Rand Middleton//The West Central Tribune/AP

Concussion rate among high school athletes doubles in six years

Researchers believe increase is likely due to improved awareness of concussions rather than drastic increase in number

Concussion rates among high school athletes have doubled in less than a decade, according to a new study published Wednesday, a trend researchers believe is due to increased awareness of the dangers of concussions.

The study, which examined data from nine sports and 100 different high schools, documented 4,024 concussions and found that the concussion rate doubled from 0.23 to 0.51 per 1,000 athletes during that time period.

“It's scary to consider these numbers because at first glance it looks like sports are getting more dangerous and athletes are getting injured more often," Dr. Joseph Rosenthal, a professor of physical medicine and rehabilitation at Ohio State University, and lead author of the study, said in a release. “But I think in reality it's showing that concussions that were occurring before are now being diagnosed more consistently – which is important.”

He said that because the study, published in the American Journal of Sports Medicine, was observational, it didn’t examine reasons why the concussion rates were going up.

In terms of which sports had the highest concussion rates, football came in first, and rates of head injuries “increased significantly” in football as well as boys basketball, boys wrestling, boys baseball and girls softball. The research team examined data between the 2005-06 school year to the 2011-12 school year.

The problem of concussions and traumatic brain injuries in professional sports leagues has received increasing scrutiny in recent years, with 10 former National Hockey League players filing a high-profile class-action lawsuit against the league in November 2013, alleging it didn’t do enough to protect them from concussions.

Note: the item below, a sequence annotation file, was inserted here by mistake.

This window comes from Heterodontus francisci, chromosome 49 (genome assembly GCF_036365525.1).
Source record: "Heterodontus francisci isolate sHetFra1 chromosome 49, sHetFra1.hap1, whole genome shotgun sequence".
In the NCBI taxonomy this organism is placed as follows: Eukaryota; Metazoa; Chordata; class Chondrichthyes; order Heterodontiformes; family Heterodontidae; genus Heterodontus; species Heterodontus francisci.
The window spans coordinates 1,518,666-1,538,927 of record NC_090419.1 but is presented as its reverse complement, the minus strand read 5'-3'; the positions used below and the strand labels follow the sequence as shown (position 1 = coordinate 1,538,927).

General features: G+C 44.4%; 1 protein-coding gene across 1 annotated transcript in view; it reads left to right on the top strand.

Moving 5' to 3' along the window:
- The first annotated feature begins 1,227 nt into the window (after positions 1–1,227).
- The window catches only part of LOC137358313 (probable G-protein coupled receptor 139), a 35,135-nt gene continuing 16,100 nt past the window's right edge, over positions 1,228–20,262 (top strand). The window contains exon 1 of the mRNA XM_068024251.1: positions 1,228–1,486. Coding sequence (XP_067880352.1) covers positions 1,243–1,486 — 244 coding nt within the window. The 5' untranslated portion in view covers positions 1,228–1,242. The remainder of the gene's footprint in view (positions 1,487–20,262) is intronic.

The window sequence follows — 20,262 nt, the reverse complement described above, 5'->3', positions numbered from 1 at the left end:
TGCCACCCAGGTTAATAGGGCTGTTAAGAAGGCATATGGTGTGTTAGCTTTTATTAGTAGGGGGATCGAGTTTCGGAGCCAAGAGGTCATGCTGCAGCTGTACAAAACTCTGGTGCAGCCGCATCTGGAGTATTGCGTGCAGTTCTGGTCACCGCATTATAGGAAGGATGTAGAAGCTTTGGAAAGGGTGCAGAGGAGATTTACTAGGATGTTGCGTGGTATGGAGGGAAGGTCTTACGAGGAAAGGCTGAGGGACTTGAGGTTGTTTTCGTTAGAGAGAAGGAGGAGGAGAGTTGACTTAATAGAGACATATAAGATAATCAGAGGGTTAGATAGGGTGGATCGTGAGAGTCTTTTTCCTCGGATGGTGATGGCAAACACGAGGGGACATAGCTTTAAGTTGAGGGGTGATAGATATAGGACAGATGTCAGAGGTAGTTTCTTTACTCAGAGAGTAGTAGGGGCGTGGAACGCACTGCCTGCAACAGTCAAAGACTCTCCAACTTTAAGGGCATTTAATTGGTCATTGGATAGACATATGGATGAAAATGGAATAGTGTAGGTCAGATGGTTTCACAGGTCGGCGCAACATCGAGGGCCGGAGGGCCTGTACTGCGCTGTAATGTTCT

And in August 2013, the National Football League agreed to pay $765 million to thousands of former players who had sued them after developing dementia or other health problems related to concussions.

Previous studies have shown that high school athletes suffer from around 100,000 concussions each year — which is thought to be a lowball estimate.

Among children and adolescents from birth to the age of 19, hospital emergency departments treat more than 173,000 recreation- and sports-related traumatic brain injuries each year, according to the Centers for Disease Control

Professional sports leagues have updated their concussion policies to minimize risk, and between 2009 and 2014, U.S. states moved to do so for school sports, too.

Rosenthal and his team found that the sharpest increase in concussion rates was in the 2008-09 academic year — around the time Washington in 2009 became the first state to pass a new law regulating school sports and head injuries.

The regulations mandated that athletes with suspected head injuries have to stop playing until they’re cleared by licensed health care providers. By 2014, all 50 states and the District of Columbia had passed such legislation, according to the National Conference of State Legislators.

That’s why Rosenthal thinks the doubled concussion rate in high school athletes is likely due to increased awareness of head injuries, rather than a drastic increase or over-diagnosis in concussions.

“Instead, we believe that the more likely rationale for the observed increase in concussion rates over time is a reflection of the increased awareness of concussion signs and symptoms by coaches, parents, and athletes themselves and an associated increase in reporting of signs and symptoms of concussion when they do occur,” the authors wrote.

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